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|Title: ||Plant Communities and Vegetation Ecosystem Services in the Naran Valley, Western Himalaya|
|Authors: ||Khan, Shujaul Mulk|
|Supervisors: ||Harper, David|
|Award date: ||1-Jun-2012|
|Presented at: ||University of Leicester|
|Abstract: ||The Naran Valley, western Himalayas, is of high floristic interest owing to its geographic location and altitudinal range. It represents other remote Himalayan valleys where rugged terrain and geopolitics restrict plant biodiversity and conservation assessment, but has experienced no previous quantitative ecological or ethnobotanical research. This study had three objectives: (i) assess species distributions and plant communities using phytosociological techniques; (ii) identify environmental gradients responsible for vegetation variation; (iii) quantify vegetation ecosystem services for indigenous people.
Species attributes were measured along altitudinal gradients using transect and quadrat methods on slopes with different aspects (elevation range 2400-4100 m). One hundred and ninety-eight plant species from 68 families were quantified along 24 transects. Classification and ordination techniques (PCORD & CANOCO) identified 5 major plant communities. Indicator Species Analysis (ISA) and assortment of fidelity classes identified indicator/characteristic species. Detrended Correspondence Analysis (DCA) and Canonical Correspondence Analysis (CCA) showed altitude and aspect to be the strongest drivers of community classification. The vegetation changed from a moist-cool temperate community characterised by woody species, to dry-cold subalpine and alpine herbaceous communities both along valley sides and at higher elevations. Plant species diversity reached an optimum at mid-altitude (2800-3400 m) as compared to lower (2400-2800 m) and higher elevations (3400-4100 m). Questionnaire methods were used to record and quantify plant uses and indigenous ethnobotanical knowledge. Plant Use Values (UV) were calculated using quantitative ethnobotanical techniques while the phytosociological data yielded Importance Values (IV). UV and IV data were combined to illustrate anthropogenic influences, with a focus on rare, endangered and endemic species.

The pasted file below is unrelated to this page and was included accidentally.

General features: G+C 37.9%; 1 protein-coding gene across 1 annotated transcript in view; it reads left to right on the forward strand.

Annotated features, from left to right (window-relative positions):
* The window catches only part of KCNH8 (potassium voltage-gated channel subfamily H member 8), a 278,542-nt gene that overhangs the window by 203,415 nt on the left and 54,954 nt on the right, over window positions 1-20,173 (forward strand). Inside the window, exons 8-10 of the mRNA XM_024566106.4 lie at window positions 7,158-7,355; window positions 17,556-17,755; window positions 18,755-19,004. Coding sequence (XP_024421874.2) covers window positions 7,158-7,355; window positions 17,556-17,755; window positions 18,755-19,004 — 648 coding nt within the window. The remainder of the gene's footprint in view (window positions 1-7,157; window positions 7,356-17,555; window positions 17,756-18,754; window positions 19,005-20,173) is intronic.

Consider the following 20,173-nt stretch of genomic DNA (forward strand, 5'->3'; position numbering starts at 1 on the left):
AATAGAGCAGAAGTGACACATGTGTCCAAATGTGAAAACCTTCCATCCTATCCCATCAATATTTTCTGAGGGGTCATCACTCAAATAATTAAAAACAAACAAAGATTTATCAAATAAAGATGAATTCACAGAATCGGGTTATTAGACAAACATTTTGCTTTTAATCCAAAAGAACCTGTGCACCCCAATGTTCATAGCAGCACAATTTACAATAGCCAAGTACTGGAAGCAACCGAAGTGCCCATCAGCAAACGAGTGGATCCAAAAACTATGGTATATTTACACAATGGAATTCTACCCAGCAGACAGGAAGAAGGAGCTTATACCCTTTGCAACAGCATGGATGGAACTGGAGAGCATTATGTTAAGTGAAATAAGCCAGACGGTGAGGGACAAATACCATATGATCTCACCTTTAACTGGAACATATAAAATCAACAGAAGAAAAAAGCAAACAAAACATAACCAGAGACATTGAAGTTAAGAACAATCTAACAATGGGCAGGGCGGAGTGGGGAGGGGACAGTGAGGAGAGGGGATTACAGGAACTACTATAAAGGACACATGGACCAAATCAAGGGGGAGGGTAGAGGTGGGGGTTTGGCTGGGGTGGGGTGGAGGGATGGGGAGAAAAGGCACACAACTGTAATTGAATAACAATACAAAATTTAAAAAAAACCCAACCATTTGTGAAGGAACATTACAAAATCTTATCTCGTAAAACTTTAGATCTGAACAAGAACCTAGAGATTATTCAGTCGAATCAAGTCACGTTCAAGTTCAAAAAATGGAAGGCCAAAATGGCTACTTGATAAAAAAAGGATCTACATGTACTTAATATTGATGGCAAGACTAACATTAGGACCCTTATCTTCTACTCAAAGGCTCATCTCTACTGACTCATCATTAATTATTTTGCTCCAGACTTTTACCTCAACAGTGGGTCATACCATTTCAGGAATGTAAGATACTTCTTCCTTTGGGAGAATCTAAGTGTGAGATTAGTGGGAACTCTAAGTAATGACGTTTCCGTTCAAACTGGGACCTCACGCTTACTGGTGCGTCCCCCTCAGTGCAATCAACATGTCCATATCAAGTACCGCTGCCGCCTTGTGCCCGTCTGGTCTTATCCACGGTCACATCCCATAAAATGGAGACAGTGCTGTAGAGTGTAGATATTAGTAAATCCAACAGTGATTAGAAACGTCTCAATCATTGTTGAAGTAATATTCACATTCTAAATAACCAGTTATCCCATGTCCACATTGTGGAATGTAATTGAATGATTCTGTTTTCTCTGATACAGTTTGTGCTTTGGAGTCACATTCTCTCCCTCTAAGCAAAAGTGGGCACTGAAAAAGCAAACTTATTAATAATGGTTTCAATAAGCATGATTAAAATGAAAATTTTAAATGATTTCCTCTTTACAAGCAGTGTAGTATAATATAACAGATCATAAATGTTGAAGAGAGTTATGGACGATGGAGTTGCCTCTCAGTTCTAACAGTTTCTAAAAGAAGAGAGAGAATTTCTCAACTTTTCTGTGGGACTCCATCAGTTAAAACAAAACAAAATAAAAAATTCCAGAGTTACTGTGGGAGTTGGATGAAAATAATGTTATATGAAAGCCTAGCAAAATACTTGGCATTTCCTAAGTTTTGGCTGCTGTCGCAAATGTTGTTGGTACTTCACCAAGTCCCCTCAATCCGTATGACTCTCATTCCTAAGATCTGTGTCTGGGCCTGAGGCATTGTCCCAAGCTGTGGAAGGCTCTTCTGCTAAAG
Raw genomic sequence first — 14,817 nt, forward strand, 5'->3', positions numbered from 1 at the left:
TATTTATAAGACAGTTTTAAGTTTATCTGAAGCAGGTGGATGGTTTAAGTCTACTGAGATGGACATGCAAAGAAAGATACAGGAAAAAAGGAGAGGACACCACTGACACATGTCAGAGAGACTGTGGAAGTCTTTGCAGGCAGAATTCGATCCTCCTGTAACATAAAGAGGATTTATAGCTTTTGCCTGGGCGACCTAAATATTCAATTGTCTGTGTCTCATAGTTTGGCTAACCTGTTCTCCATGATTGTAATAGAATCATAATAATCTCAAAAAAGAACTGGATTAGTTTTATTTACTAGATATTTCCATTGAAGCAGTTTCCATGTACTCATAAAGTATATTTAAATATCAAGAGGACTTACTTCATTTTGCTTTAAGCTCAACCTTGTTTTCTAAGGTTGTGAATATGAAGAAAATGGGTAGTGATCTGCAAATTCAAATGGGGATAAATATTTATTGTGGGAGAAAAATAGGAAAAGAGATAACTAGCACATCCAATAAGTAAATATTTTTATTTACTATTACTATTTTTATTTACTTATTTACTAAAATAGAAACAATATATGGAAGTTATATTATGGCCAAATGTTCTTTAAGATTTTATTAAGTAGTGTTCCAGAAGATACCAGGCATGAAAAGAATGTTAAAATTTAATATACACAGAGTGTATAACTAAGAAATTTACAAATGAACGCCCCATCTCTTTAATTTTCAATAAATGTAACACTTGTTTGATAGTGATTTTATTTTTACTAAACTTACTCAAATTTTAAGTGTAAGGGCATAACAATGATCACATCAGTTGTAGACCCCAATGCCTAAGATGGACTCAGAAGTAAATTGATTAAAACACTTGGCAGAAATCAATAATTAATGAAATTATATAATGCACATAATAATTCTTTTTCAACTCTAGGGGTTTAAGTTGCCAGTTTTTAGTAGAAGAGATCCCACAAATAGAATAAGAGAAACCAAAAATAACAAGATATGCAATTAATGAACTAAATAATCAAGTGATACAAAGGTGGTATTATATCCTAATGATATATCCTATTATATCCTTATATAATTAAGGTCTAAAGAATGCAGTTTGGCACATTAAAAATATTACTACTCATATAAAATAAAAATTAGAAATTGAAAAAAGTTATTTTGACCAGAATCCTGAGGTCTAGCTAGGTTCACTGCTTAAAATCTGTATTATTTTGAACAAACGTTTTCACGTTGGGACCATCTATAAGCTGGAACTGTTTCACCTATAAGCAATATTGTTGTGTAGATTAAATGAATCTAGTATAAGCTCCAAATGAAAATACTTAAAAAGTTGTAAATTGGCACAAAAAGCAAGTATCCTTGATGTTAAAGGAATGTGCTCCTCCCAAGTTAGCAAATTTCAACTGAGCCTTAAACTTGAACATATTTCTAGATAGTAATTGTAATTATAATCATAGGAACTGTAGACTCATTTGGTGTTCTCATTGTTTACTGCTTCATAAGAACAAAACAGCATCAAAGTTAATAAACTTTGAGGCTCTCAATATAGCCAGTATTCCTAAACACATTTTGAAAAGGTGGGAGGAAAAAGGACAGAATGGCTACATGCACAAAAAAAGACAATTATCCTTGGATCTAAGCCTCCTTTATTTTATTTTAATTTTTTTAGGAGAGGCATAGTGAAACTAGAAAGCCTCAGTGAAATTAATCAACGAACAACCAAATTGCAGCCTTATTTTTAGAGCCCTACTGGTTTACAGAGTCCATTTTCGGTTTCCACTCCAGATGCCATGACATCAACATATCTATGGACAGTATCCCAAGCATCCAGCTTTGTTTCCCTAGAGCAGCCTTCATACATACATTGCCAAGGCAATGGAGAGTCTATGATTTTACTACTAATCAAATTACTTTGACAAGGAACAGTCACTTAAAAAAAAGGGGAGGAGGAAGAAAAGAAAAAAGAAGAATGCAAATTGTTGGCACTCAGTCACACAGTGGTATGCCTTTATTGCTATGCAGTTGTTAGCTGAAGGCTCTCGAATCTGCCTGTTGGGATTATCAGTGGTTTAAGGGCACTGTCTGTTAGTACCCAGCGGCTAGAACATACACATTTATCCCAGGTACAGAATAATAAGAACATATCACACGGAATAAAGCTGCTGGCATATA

This study contributes to an enhanced understanding of (i) plant diversity in the Western Himalayas; (ii) ethnobotanical and ecosystem service values of mountain vegetation within the context of anthropogenic impacts; (iii) local and regional plant conservation strategies and priorities.|
|Embargo on file until: ||1-Jun-2014|
|Rights: ||Copyright © the author, 2012|
|Appears in Collections:||Leicester Theses|
Theses, Dept. of Biology
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